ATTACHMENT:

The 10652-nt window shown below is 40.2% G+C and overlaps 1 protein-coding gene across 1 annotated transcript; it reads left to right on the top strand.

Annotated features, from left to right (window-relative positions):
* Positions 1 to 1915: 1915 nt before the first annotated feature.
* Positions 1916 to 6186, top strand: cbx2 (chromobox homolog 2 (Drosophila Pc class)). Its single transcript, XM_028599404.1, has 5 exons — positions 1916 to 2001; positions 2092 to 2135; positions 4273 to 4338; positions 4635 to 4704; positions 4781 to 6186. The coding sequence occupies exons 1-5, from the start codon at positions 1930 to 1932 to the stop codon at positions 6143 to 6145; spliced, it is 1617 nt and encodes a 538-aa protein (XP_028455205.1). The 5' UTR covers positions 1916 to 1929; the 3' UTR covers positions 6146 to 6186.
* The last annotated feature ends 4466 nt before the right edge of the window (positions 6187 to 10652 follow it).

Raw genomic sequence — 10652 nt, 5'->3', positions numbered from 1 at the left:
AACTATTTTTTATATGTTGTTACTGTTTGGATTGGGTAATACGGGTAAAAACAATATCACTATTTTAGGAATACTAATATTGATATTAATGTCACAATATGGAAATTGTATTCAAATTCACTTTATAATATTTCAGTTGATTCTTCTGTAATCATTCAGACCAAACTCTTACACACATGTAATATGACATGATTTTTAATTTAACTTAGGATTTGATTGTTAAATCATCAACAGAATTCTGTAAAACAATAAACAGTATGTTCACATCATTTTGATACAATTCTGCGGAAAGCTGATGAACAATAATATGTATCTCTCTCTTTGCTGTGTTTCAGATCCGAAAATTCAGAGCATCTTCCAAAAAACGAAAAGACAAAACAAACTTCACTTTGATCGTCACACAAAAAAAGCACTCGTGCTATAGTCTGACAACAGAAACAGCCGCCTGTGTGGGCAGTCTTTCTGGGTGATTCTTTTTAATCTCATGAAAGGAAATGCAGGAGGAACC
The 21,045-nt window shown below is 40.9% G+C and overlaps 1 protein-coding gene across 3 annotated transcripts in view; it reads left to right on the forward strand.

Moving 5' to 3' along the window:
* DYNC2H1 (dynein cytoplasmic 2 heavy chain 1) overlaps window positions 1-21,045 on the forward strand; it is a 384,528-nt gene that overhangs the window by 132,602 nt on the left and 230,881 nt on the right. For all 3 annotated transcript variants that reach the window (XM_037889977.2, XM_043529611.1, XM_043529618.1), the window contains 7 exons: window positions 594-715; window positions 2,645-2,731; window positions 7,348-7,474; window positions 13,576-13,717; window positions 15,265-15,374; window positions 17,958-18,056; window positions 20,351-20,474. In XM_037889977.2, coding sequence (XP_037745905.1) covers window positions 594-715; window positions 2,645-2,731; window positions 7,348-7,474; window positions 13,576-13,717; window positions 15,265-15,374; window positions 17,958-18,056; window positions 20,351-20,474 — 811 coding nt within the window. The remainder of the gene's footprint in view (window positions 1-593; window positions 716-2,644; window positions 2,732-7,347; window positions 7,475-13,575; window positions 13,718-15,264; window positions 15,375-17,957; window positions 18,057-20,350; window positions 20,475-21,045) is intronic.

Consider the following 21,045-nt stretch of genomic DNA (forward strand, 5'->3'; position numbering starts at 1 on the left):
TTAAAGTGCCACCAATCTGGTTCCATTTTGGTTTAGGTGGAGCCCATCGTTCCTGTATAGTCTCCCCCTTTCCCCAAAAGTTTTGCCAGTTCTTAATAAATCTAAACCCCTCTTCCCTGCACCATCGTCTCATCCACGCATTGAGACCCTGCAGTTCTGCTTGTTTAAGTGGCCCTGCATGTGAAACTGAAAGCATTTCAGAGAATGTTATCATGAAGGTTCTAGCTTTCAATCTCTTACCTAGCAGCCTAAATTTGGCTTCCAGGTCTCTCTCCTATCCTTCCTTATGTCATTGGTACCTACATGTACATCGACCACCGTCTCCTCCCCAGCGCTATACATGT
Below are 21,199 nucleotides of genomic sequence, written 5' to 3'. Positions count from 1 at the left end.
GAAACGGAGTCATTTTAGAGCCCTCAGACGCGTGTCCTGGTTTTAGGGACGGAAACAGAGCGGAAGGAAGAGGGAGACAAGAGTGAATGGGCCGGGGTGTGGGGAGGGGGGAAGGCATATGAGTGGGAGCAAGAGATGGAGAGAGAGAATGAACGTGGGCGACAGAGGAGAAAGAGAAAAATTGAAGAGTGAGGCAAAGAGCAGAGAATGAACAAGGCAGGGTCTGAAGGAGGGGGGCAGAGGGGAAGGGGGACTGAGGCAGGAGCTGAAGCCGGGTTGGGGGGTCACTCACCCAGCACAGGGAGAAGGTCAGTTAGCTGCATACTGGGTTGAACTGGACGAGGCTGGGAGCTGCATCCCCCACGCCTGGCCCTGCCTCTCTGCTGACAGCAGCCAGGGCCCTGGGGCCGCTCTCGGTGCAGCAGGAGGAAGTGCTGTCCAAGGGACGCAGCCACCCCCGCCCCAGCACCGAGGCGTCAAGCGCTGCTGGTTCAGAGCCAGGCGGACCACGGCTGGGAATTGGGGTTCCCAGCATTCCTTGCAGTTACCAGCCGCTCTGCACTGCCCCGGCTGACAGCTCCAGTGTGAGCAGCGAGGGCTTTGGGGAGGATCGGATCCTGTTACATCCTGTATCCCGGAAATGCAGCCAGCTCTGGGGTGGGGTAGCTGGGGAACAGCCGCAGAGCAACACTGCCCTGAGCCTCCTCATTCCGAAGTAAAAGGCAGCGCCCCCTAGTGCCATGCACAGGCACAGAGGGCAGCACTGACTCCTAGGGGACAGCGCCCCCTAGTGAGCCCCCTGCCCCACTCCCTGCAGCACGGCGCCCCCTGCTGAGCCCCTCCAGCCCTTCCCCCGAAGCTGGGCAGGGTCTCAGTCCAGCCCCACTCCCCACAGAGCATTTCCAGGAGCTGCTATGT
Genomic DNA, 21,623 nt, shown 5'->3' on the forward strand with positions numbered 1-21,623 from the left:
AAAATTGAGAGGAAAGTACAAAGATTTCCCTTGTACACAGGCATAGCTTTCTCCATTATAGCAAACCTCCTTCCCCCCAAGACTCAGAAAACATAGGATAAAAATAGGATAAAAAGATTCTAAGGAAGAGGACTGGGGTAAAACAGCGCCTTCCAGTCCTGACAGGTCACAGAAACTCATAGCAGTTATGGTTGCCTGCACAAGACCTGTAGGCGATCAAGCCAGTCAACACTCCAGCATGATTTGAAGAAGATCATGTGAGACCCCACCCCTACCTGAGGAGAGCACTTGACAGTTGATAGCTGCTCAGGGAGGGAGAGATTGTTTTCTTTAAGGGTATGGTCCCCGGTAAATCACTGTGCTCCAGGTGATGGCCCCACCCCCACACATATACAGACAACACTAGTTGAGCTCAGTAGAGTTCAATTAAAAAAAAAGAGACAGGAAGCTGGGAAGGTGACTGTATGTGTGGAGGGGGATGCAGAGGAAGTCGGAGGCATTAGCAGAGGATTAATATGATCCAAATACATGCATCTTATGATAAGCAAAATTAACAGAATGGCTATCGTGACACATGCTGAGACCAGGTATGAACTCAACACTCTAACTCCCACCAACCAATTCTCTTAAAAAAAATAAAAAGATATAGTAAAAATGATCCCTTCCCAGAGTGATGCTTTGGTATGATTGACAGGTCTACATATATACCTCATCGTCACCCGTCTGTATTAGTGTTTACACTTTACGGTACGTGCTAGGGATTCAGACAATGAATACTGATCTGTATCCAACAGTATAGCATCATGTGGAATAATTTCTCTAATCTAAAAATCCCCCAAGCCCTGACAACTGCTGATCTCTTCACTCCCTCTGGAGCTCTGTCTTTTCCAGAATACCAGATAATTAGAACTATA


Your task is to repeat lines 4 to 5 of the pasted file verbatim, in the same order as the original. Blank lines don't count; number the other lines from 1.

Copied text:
* Positions 1916 to 6186, top strand: cbx2 (chromobox homolog 2 (Drosophila Pc class)). Its single transcript, XM_028599404.1, has 5 exons — positions 1916 to 2001; positions 2092 to 2135; positions 4273 to 4338; positions 4635 to 4704; positions 4781 to 6186. The coding sequence occupies exons 1-5, from the start codon at positions 1930 to 1932 to the stop codon at positions 6143 to 6145; spliced, it is 1617 nt and encodes a 538-aa protein (XP_028455205.1). The 5' UTR covers positions 1916 to 1929; the 3' UTR covers positions 6146 to 6186.
* The last annotated feature ends 4466 nt before the right edge of the window (positions 6187 to 10652 follow it).